Labels matter. The words we choose when we talk about people who use drugs can serve to shame and blame, and frequently reinforce negative stereotypes.

Words such as ‘druggie’, ‘crackhead’, and ‘junkie’ overlook a person’s humanity and strip people of their dignity. But labels are just one of the many ways people who use drugs experience stigma.

Stigma around drug use and the people who use them – which can result from, and be a driver of, the criminalisation of drug use – leads to discriminatory treatment in healthcare settings, including the denial of basic services that can protect someone from HIV.

People who use drugs also receive unfair treatment when it comes to housing, employment, and the criminal justice system. This further marginalises people who use drugs and discourages people from seeking support when they need it.

As a result of the stigma and barriers that people who use drugs experience, 1 in 10 new HIV transmissions occur among people who inject drugs, and this figure rises to 20% outside of Africa.



Around the world people who use drugs – particularly those who inject, who are 35 times more likely to be living with HIV than someone from the general population – are being left behind. People who use drugs lack services that can keep them safe from HIV, with just 1% of people who inject drugs worldwide having access to appropriate harm reduction services.

At the Elton John AIDS Foundation, we are committed to ensuring that people who use drugs are free from violence and criminalization, have access to relevant and effective harm reduction strategies and can rely on continued political commitment, funding, and investment to meet their health needs.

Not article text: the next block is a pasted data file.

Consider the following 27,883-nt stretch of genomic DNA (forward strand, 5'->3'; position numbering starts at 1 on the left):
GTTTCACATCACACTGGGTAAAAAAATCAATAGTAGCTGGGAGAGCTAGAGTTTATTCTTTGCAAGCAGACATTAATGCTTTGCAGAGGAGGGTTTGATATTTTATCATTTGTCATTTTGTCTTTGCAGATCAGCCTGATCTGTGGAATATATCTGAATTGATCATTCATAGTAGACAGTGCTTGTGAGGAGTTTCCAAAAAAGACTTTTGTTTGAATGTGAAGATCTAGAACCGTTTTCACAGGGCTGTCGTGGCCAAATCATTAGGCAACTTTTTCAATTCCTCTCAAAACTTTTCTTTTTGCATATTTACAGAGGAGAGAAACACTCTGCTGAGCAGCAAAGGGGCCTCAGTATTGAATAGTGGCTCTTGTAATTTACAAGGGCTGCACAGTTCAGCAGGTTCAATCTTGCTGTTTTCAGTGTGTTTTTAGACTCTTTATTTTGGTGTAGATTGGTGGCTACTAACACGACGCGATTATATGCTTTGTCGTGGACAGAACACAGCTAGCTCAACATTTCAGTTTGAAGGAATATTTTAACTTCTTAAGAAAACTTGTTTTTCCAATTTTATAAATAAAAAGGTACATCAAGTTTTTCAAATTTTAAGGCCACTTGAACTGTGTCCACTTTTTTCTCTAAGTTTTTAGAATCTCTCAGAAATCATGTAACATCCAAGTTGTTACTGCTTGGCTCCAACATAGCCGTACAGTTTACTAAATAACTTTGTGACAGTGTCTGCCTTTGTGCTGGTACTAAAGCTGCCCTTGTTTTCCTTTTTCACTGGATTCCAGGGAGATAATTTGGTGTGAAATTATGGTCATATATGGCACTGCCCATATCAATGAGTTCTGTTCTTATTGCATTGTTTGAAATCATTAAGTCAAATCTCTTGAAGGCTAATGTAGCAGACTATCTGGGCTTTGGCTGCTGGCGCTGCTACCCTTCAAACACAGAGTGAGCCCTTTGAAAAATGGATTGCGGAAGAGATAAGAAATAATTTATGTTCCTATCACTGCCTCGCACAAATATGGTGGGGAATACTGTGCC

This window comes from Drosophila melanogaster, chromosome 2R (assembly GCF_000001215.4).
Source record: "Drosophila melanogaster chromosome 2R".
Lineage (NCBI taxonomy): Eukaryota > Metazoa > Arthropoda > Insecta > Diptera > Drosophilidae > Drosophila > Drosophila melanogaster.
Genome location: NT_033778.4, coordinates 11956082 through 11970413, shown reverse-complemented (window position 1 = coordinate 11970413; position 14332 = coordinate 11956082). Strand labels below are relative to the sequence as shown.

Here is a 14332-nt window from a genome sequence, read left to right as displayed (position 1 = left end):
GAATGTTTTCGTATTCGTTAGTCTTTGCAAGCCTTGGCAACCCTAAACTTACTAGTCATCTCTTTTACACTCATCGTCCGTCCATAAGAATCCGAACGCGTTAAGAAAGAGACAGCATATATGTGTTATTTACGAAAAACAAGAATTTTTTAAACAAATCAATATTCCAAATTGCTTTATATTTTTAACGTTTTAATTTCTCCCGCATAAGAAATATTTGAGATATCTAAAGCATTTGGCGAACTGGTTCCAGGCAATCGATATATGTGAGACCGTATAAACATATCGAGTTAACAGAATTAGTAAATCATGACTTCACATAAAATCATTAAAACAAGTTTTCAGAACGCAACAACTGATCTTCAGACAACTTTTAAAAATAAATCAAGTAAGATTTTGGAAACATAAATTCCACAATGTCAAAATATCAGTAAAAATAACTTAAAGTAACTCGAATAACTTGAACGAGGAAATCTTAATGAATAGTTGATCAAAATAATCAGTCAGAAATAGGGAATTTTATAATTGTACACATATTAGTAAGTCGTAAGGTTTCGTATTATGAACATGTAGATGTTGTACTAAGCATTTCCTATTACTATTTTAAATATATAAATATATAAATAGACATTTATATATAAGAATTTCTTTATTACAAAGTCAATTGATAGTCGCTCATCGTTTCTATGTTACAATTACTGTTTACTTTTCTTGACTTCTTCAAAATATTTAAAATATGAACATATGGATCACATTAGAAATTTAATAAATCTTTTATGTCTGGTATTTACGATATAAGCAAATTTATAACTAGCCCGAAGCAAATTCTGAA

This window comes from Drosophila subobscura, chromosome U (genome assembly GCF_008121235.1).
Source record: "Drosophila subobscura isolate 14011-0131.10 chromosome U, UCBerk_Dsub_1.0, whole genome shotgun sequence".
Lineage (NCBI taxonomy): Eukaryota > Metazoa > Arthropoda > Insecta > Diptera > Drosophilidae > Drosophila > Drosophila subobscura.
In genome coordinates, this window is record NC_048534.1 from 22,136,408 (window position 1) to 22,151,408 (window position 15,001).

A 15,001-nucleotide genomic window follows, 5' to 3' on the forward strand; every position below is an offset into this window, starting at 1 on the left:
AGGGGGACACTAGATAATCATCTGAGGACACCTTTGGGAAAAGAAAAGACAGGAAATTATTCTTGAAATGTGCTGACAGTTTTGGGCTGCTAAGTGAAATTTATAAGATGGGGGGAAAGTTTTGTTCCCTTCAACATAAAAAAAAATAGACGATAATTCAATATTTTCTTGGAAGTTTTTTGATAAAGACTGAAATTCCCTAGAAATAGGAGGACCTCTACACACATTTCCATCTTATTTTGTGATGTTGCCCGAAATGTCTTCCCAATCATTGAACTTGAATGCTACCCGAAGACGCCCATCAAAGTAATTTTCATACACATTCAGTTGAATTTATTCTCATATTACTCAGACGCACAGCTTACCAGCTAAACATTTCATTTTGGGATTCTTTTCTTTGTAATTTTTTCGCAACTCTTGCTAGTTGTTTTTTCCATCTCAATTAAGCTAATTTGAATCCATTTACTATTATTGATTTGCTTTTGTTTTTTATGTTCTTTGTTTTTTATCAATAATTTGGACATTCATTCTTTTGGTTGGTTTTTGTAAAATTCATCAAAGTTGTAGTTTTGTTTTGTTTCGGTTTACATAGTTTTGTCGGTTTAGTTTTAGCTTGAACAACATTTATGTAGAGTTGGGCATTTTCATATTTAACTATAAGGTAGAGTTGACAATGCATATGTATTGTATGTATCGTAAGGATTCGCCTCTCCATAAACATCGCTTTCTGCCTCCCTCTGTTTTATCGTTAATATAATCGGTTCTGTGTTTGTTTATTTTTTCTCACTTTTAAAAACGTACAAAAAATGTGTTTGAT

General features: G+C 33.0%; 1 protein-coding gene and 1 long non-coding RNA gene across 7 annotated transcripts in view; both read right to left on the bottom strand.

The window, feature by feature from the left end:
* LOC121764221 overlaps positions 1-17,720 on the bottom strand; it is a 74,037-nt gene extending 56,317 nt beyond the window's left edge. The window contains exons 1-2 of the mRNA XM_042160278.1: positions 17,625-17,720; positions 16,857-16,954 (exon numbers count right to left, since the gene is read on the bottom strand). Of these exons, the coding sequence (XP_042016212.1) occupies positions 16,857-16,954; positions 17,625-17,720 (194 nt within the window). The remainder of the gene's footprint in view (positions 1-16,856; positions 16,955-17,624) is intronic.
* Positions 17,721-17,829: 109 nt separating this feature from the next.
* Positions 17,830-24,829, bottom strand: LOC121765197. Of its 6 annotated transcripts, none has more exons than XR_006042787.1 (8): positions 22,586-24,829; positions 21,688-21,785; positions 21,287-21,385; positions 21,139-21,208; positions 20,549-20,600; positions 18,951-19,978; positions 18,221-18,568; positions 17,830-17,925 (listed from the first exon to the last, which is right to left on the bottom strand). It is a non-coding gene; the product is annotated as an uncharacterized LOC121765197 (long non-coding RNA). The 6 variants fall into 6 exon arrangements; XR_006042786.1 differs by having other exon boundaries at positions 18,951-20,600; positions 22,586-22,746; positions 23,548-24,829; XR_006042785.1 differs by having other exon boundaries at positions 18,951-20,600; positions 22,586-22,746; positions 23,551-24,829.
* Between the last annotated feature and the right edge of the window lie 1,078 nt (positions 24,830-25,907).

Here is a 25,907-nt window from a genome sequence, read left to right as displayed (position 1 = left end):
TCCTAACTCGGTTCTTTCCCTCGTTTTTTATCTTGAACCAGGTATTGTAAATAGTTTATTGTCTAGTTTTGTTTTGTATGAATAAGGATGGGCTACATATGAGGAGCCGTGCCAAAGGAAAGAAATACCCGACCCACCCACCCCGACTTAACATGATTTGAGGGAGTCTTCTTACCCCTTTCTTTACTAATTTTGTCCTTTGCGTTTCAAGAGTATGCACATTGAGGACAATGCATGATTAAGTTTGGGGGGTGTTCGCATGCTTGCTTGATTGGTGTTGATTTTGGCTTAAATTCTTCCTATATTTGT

We must change damaging narratives around drug use – away from punishment and towards a public health and rights approach, reinforced with love and compassion. – Tom Brigden, People Who Use Drugs Portfolio Lead

Real People. Real Stories.

VOCAL Kenya hand out mask to Mr. Wagwan and others in the community so they can access HIV and harm reduction services safely.

Mr. Wagwan, Community Member, Kenya

Mr. Wagwan lives in Kawangware, Nairobi. During the COVID-19 pandemic, he was unable to access the support and care services he needed to manage his health as someone who uses drugs during the lockdown. Voices of Community Action & Leadership (VOCAL) Kenya, a partner of the Elton John AIDS Foundation, assisted Mr. Wagwan with his return to HIV treatment and Opioid Agonist Therapy, a core part of the harm reduction package that reduces health risks for people who use opioids.

VOCAL Kenya also provided masks so that Mr. Wagwan and other people who use drugs in the community could continue accessing services safely.

“I had gotten to a point where I had given up living but them linking me back to harm reduction services and supporting me with transport for a month gave me motivation. I see this as a second chance in life.”

Judy Chang, Executive Director, International Network of People who Use Drugs

"Stigma against people who use drugs is stubbornly persistent because people deem it acceptable and inevitable. Often it seems, we are one of the few groups left, which is perceived as being deserving of pejorative labelling and stereotypes. We are blamed and shamed for being ‘weak-willed’, ‘disordered’ and ‘deviant’, when in reality we are a diverse group of people who have so much to offer and contribute. But stigma, that is very much driven by the war on drugs, is weaponised within society for political ends and purposes, to keep people in check and creates arbitrary divisions, engendering hate and antipathy towards people who use drugs simply for what we choose to consume.

I’ve seen the way stigma harms, marginalises and kills people, ruining lives, and has left our communities struggling for survival. Each of us must commit to challenging our assumptions and misconceptions about people who use drugs, because failure to do so has a cost."

Let’s end the stigma against people who use drugs, so that everyone, everywhere, has access to the services that keep them and their loved ones safe from HIV.

Let’s change how we see people who use drugs.


We are grateful to the International Network of People who Use Drugs, Youth RISE, and NC Survivors Union, who have provided expert knowledge and guidance throughout, which has supported the development of this campaign.


The word 'Druggie' shows on the wall behind Vic, a person who uses drugs.


End stigma to end AIDS